KARACHI: The International Monetary Fund (IMF) and Pakistan are ready to resume stalled negotiations for the completion of the seventh review of a $6 billion loan program on Monday after initial contacts between Prime minister Shehbaz Sharif’s aide on finance and representatives of the international lending agency, officials said.
The two sides have been negotiating for the completion of the seventh review under the IMF’s Extended Fund Facility (EFF). However, their conversation stalled after the fund expressed its concern over a relief package amounting to $1.7 billion which was announced by the previous administration and included freezing of petroleum prices and cuts in electricity tariffs in response to rising inflation in the country.
The IMF said on Sunday its officials had met Miftah Ismail, who is expected to become Pakistan’s new finance minister, as part of its engagement with the country.
“As part of our continued engagement with Pakistan, the IMF Resident Representative met last Friday with the Finance Minister-designate Mr. Ismael, ahead of the visit of Pakistan’s delegation to Washington D.C. during the Spring Meetings,” Esther Perez Ruiz, the fund’s top official in Pakistan, told Arab News in a written response to a query on Sunday.
An official of the finance ministry, who declined to be named, said a Pakistani delegation were ready to resume talks with the fund officials in Washington.
Secured in 2019 to stave off balance of payment crisis, Pakistan has so far received about $3 billion from the fund under the $6 billion loan facility. The country expects to get another $1 billion after the successful completion of the seventh review under the program.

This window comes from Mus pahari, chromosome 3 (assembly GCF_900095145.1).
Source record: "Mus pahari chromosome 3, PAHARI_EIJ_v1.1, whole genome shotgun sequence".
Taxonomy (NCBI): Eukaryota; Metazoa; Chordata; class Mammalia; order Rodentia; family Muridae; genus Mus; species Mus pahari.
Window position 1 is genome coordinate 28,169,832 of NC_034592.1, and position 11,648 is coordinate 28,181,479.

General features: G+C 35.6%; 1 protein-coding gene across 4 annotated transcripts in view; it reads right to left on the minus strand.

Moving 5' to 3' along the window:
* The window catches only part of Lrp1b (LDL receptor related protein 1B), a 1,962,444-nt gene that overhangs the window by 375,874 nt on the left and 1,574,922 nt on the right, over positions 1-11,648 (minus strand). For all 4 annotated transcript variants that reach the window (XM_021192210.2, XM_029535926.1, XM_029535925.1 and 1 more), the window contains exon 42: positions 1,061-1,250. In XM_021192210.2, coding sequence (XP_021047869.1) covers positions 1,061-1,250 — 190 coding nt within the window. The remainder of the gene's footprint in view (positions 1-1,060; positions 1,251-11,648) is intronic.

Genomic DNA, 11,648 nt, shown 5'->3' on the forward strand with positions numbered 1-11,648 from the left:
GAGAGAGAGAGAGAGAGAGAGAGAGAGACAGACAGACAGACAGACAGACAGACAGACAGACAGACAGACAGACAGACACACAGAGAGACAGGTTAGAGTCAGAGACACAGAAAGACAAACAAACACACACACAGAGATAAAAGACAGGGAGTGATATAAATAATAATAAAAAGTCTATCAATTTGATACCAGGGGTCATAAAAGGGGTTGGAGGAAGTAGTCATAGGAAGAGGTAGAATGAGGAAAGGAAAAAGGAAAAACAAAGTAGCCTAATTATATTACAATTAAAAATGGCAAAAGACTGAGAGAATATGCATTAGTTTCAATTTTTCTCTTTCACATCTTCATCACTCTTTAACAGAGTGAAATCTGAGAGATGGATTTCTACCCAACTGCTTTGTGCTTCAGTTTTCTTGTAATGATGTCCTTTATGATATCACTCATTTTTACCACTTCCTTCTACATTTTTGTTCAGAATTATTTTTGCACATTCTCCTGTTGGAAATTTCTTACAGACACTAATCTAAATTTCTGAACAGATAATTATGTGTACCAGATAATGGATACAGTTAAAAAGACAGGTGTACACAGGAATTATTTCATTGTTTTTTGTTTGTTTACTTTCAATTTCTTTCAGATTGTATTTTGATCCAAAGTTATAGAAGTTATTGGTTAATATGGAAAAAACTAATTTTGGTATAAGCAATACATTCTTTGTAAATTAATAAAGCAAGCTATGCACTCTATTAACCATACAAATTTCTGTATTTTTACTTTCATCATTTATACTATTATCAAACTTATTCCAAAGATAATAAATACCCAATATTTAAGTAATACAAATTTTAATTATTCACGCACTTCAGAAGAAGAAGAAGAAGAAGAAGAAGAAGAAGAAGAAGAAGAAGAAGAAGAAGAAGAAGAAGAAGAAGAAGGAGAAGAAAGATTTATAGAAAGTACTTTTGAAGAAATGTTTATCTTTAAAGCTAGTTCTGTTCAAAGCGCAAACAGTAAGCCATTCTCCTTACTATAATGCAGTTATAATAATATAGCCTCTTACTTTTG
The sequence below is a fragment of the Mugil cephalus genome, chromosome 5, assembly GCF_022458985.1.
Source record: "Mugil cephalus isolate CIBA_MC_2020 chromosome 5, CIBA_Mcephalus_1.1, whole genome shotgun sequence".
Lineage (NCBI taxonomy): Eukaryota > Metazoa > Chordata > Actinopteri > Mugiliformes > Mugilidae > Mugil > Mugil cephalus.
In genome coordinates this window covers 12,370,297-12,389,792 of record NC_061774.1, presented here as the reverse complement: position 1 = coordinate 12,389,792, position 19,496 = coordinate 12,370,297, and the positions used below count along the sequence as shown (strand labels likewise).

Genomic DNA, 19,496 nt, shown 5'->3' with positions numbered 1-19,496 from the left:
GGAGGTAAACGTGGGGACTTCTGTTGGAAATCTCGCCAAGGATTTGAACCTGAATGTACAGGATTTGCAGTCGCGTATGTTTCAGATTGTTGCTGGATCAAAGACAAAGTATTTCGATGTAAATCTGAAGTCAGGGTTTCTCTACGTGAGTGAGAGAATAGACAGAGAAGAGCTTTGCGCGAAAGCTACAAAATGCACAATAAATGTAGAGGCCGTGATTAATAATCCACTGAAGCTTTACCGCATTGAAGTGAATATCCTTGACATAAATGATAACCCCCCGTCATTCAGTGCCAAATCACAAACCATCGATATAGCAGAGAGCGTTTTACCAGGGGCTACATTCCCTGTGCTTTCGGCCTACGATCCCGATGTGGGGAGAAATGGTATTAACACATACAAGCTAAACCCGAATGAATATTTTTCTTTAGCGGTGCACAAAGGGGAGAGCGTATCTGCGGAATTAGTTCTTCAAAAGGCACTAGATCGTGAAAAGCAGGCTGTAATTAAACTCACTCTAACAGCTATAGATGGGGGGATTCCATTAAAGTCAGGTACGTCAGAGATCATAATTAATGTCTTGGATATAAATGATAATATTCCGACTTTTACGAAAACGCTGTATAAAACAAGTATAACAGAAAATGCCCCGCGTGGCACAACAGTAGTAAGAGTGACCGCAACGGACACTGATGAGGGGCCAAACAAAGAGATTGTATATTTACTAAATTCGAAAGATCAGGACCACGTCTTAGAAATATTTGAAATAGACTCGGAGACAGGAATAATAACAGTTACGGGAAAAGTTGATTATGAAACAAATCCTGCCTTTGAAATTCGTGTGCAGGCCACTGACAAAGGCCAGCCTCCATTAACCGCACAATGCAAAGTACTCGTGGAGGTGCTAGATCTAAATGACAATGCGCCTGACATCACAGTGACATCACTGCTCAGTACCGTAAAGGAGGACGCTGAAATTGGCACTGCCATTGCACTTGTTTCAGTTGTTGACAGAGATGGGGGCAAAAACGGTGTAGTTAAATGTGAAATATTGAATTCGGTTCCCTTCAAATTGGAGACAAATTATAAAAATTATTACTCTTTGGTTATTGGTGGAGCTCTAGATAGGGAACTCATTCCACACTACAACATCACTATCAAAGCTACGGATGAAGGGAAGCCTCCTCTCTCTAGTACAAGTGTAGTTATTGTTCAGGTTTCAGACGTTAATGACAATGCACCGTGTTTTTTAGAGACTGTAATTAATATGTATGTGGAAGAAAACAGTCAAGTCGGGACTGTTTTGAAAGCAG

Pakistan has faced significant pressure on its foreign exchange reserves in recent months amid elevated global commodity prices and a recovery in domestic demand. The Russia-Ukraine military conflict, which has driven up global commodity prices, has also amplified pressure on its external position.
However, the IMF has expressed its resolve to support Pakistan on policies and reforms amid these challenges.
“The IMF looks forward to continuing supporting the Pakistani authorities on economic policies and reforms to ensure macroeconomic stability in Pakistan amidst the current challenging global economic environment,” Ruiz added.
According to the finance ministry, Pakistan achieved the targets agreed toward the end of December while progress on other actions mentioned in the Memorandum on Economic and Financial Policies (MEFP) for the 6th review were also found to be satisfactory during the initial talks with the IMF prior to the change of government in the country.
After the completion of technical talks, the MEFP text for the seventh review will come under discussion.
The IMF program is critical for Pakistan at a time when the country’s foreign exchange reserves have declined to about $10 billion and fiscal deficit is expected to hit a historic level.
The country’s current account deficit amounted to more than $12 billion between July 2021 and February 2022 in a stark contrast with the surplus of $1 billion during the corresponding period a year before.
Under the circumstances, Pakistan is expected to witness a widening of current account deficit to about five to six percent of its GDP.
Pakistani analysts believe the deviation from program objectives by the previous administration that introduced energy rate cuts and freezing of petroleum prices may cause a delay the IMF program completion.
The IMF facility was originally planned to finish after the ninth review which was scheduled for September 2, 2022.